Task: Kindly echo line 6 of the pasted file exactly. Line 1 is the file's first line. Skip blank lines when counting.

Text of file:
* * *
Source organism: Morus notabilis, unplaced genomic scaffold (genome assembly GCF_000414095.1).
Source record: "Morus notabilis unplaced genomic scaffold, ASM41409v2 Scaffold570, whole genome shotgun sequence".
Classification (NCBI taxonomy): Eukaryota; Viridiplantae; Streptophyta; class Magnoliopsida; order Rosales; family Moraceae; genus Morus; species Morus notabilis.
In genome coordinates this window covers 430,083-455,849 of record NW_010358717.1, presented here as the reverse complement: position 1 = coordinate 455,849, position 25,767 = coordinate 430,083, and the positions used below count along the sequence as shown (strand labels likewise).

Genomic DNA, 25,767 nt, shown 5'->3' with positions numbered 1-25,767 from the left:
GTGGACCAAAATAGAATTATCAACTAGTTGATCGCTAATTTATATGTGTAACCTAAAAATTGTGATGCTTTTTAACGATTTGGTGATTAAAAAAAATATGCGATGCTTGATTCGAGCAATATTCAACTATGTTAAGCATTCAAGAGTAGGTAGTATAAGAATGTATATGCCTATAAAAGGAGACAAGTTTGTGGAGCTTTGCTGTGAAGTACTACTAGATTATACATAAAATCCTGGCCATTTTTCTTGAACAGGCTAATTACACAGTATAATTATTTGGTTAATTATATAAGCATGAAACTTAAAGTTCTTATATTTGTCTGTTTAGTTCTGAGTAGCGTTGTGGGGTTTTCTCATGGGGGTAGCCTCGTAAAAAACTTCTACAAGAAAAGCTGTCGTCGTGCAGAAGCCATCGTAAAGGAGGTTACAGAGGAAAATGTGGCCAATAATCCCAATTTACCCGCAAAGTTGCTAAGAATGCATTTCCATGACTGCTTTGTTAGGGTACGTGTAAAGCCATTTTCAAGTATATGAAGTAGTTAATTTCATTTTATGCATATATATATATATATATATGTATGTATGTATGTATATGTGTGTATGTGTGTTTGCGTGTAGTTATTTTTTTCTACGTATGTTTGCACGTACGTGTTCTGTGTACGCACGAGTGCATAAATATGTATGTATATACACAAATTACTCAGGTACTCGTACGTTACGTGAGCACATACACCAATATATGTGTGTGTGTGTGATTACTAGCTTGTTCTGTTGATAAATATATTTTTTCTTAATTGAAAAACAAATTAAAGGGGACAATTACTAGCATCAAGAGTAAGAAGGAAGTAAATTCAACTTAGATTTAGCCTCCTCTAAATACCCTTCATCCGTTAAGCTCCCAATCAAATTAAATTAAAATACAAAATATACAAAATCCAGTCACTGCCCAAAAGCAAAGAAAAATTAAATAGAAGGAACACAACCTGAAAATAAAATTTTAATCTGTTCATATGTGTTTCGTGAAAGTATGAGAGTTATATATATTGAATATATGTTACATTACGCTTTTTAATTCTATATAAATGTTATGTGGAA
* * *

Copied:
GTGGACCAAAATAGAATTATCAACTAGTTGATCGCTAATTTATATGTGTAACCTAAAAATTGTGATGCTTTTTAACGATTTGGTGATTAAAAAAAATATGCGATGCTTGATTCGAGCAATATTCAACTATGTTAAGCATTCAAGAGTAGGTAGTATAAGAATGTATATGCCTATAAAAGGAGACAAGTTTGTGGAGCTTTGCTGTGAAGTACTACTAGATTATACATAAAATCCTGGCCATTTTTCTTGAACAGGCTAATTACACAGTATAATTATTTGGTTAATTATATAAGCATGAAACTTAAAGTTCTTATATTTGTCTGTTTAGTTCTGAGTAGCGTTGTGGGGTTTTCTCATGGGGGTAGCCTCGTAAAAAACTTCTACAAGAAAAGCTGTCGTCGTGCAGAAGCCATCGTAAAGGAGGTTACAGAGGAAAATGTGGCCAATAATCCCAATTTACCCGCAAAGTTGCTAAGAATGCATTTCCATGACTGCTTTGTTAGGGTACGTGTAAAGCCATTTTCAAGTATATGAAGTAGTTAATTTCATTTTATGCATATATATATATATATATATGTATGTATGTATGTATATGTGTGTATGTGTGTTTGCGTGTAGTTATTTTTTTCTACGTATGTTTGCACGTACGTGTTCTGTGTACGCACGAGTGCATAAATATGTATGTATATACACAAATTACTCAGGTACTCGTACGTTACGTGAGCACATACACCAATATATGTGTGTGTGTGTGATTACTAGCTTGTTCTGTTGATAAATATATTTTTTCTTAATTGAAAAACAAATTAAAGGGGACAATTACTAGCATCAAGAGTAAGAAGGAAGTAAATTCAACTTAGATTTAGCCTCCTCTAAATACCCTTCATCCGTTAAGCTCCCAATCAAATTAAATTAAAATACAAAATATACAAAATCCAGTCACTGCCCAAAAGCAAAGAAAAATTAAATAGAAGGAACACAACCTGAAAATAAAATTTTAATCTGTTCATATGTGTTTCGTGAAAGTATGAGAGTTATATATATTGAATATATGTTACATTACGCTTTTTAATTCTATATAAATGTTATGTGGAA